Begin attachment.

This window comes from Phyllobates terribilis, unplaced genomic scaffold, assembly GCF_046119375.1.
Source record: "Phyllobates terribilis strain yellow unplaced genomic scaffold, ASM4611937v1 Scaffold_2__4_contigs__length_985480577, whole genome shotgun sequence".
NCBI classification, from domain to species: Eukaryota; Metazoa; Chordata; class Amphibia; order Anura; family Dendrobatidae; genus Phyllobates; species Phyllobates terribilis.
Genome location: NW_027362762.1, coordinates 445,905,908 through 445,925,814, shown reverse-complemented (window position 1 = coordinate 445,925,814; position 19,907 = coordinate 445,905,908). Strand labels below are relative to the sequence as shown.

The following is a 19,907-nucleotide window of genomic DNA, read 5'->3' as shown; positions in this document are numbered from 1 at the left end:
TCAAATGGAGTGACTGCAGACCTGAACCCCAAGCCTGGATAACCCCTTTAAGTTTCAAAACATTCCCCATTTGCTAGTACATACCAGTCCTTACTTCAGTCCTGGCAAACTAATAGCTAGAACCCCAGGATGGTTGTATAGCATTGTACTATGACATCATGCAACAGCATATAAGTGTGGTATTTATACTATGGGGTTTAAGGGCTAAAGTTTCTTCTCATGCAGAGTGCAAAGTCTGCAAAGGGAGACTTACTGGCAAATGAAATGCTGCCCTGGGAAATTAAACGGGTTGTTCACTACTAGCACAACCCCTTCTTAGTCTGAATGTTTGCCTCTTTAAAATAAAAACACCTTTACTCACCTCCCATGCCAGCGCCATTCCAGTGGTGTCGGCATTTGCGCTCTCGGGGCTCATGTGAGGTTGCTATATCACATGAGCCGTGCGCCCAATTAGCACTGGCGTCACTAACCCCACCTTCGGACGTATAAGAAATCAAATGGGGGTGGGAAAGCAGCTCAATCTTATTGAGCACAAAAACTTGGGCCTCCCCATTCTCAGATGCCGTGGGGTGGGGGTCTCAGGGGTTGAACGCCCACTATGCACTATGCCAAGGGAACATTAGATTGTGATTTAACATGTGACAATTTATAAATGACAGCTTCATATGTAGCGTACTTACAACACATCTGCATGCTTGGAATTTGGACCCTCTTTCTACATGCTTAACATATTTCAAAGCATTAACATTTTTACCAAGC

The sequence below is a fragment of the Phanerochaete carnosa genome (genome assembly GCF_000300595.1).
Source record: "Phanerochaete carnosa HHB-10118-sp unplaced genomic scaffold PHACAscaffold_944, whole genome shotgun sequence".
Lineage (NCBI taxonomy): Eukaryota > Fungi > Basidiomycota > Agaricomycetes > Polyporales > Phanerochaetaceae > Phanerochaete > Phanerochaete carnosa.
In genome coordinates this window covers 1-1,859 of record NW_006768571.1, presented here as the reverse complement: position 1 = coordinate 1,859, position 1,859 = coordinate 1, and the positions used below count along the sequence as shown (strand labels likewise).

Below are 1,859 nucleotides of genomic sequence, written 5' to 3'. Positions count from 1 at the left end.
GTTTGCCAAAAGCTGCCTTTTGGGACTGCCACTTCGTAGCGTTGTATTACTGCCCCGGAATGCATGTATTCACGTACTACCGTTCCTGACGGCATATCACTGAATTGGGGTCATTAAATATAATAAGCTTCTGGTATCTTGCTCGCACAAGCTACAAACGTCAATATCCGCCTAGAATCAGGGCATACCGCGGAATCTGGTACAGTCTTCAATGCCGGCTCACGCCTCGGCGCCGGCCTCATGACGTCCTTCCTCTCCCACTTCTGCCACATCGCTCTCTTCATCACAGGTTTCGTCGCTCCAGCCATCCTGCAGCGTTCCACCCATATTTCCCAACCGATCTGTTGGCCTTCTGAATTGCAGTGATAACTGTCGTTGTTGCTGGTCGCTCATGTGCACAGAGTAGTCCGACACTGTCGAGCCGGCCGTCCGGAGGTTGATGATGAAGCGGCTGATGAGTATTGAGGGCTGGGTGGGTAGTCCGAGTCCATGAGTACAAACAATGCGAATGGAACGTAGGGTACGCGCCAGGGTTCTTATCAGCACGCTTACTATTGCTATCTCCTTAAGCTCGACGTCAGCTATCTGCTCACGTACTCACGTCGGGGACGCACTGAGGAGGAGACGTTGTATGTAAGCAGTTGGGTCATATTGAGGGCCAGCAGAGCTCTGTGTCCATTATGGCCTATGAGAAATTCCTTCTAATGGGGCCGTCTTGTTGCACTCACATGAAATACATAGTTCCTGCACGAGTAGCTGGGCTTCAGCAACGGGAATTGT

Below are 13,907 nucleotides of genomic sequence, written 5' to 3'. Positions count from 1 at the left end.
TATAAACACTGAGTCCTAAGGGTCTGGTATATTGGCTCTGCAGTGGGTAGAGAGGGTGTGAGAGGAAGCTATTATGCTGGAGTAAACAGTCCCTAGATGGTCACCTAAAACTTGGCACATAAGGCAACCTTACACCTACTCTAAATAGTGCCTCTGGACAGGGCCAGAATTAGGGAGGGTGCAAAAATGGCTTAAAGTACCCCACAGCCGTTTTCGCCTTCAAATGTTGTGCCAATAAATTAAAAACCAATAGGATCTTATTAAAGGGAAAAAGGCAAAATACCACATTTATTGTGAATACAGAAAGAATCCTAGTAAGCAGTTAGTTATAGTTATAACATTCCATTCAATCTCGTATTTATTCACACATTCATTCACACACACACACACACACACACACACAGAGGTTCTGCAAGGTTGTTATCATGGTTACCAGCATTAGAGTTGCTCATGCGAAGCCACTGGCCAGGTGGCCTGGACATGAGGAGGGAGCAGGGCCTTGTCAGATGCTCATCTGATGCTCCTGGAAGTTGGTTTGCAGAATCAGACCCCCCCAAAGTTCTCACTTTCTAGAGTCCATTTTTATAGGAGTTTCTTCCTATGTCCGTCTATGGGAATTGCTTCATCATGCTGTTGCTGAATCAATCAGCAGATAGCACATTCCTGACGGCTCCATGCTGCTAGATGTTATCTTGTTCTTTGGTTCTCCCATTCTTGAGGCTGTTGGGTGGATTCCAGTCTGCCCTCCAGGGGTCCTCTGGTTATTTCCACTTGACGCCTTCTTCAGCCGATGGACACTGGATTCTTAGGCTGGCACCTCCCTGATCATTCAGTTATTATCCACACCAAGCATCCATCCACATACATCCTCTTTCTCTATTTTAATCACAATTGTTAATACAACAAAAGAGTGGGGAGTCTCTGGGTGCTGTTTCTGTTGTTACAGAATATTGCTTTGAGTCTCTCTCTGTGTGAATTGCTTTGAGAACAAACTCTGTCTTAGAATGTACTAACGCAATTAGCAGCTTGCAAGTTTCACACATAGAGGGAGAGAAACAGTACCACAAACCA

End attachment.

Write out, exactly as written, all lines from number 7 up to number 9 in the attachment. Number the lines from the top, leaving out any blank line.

The sequence below is a fragment of the Phanerochaete carnosa genome (genome assembly GCF_000300595.1).
Source record: "Phanerochaete carnosa HHB-10118-sp unplaced genomic scaffold PHACAscaffold_944, whole genome shotgun sequence".
Lineage (NCBI taxonomy): Eukaryota > Fungi > Basidiomycota > Agaricomycetes > Polyporales > Phanerochaetaceae > Phanerochaete > Phanerochaete carnosa.